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Entries in soup (3)

Saturday
Feb122011

For the Love of Soup

If I had to pick a favorite food group, it would have to be soup. From bisques to bouillabaisses, I love them all. So when it's cold outside, soup is often my go-to meal.

Matching the boundlessness of my love for soup is the boundlessness of the quantities of soup I tend to make. So I often have leftovers. Soup freezes well, but unfreezing a huge block of soup can take longer than simply whipping up a new batch. So, more often than I'd like to admit, I have found myself with three or four giant vats of soup in the refrigerator in various stages of petri dish.

Last year I volunteered to make cupcakes for my son's Valentine's Day party at school. Naturally, I wanted them to be heart-shaped. Naturally. I found a remaindered batch of silicone heart molds and had just enough to make 24 chocolate hearts. Awesome. But there was just one problem. Now I had 24 heart-shaped silicone molds.

But then I discovered that just as baked goods sprung magically from the molds, so, too, do frozen ones as well. Now, whenever I make enough soup to serve an army, I just put the molds on a sheet tray, ladle them full of soupy goodness, and pop them in the freezer to firm up. Then I can pop them out of the molds and into a freezer bag. When it's time to pack my lunch, I just pop a few soup hearts into a container--portion control is easy, and I don't have to worry that somewhere between my house and my office I'll end up coated in the leaked contents of last night's split pea soup. Score!

White Bean Soup with Kale and Sausage

This isn't so much a recipe as a formula for soup. Use what you have and what you like.

32 oz cooked white beans (navy or cannellini work well)
1 large head kale or mustard greens
1/2 lb Italian sausage (hot or mild), casings removed
1 shallot, finely chopped 1 rib celery, finely chopped
1 T olive oil (or bacon grease, if you have that lying around)
Water or stock

1. In a heavy-bottomed pot over medium heat, brown the sausage in the oil. When the sausage is nearly cooked through, add the celery and shallot, stirring to coat with the oil. Add a pinch of salt and sweat the vegetables until they are crisp-tender.

2. Add beans, kale, and water (if you reserve the cooking liquid from your beans, through that in, too) to cover, about 2 quarts.

3. Simmer over medium-low heat for 30 minutes to 1 hour. Adjust salt and pepper to taste.

That's it! Hearty and healthy soup that is ready to serve or freeze.

Saturday
Oct162010

Accepting Reality: Fall Pumpkin Soup


© 2010 Cameron Blazer // Cottage Industrialist
I make no secret of my dislike for winter. I dislike cold weather. I dislike short days. And while October's arrival signals the coming cold and darkness, it is one of the most beautiful times of year in Charleston. The tide is never higher than in the first few weeks of fall, and the slanted light bounces amidst the marshes and the swollen creeks in a way that summer's saturated sunshine simply can't match.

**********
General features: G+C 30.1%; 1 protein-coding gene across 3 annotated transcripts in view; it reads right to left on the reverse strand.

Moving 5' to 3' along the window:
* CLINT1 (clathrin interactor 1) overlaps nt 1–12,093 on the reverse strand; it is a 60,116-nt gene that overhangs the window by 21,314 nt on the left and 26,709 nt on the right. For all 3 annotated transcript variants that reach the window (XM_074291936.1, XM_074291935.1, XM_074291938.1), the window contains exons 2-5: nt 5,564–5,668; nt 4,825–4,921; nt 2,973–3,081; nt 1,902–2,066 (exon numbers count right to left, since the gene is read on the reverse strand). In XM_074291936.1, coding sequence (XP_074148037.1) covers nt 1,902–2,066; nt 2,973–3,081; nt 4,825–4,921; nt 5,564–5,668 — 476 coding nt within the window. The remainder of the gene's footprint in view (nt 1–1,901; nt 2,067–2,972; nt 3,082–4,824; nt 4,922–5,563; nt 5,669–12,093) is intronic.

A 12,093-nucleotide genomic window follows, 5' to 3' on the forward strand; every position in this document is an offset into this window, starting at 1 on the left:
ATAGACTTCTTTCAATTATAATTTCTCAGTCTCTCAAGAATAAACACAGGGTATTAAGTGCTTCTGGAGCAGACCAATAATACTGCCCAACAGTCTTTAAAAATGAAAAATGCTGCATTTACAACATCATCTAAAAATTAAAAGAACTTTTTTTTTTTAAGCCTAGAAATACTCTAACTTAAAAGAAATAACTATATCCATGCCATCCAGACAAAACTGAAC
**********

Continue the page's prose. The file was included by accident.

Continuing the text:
This week, while my students enjoyed fall break, and while I basked in a rare moment of autumnal positivity, I took advantage of the extra evening at home by inviting my in-laws over and making dinner. (Yes. If relaxation had been a subject in college, I would surely have failed. So be it.)

As is typical, my initial impulse—honey, invite your parents over...don't worry, i'll keep it simple...pasta and a salad—gave way to more elaborate plans.* I was overcome by an urge to overcome my hostility to fall, to honor October's bounty, to embrace the season. The menu came together organically. But it was anchored in the first course: pumpkin soup. (Oh, you can call it a bisque if you need that level of fanciness. But everybody knows it's soup.) Not too sweet. Rich, but not ridiculous.

This soup is dead easy. It could be a weeknight main course if you served it in nice, heavy mugs. I chose, instead, to gussy it up with some simple-but-seemingly-fancy-garnishes that made it feel very luxurious as a first course.

I am still nonplussed, at best, by the changing angle of the sun and the evershortening days. But if I can remember to keep this recipe at the ready, I should be able to make it through October and November none the worse for wear. I hope you will, too.

Clean Plate Club © 2010 Cameron Blazer // Cottage IndustrialistFall Pumpkin Soup

(serves 4-6)

Ingredients

28 oz. pumpkin purée**
1 medium shallot, finely grated***
2-3 c. vegetable broth****
2 T honey
1 T ginger
1 t cinnamon
1 t cardamom
1/2 t nutmeg
salt and pepper
1/2 pt heavy cream 

Garnish:
crème fraîche, to taste
pumpkin oil, to taste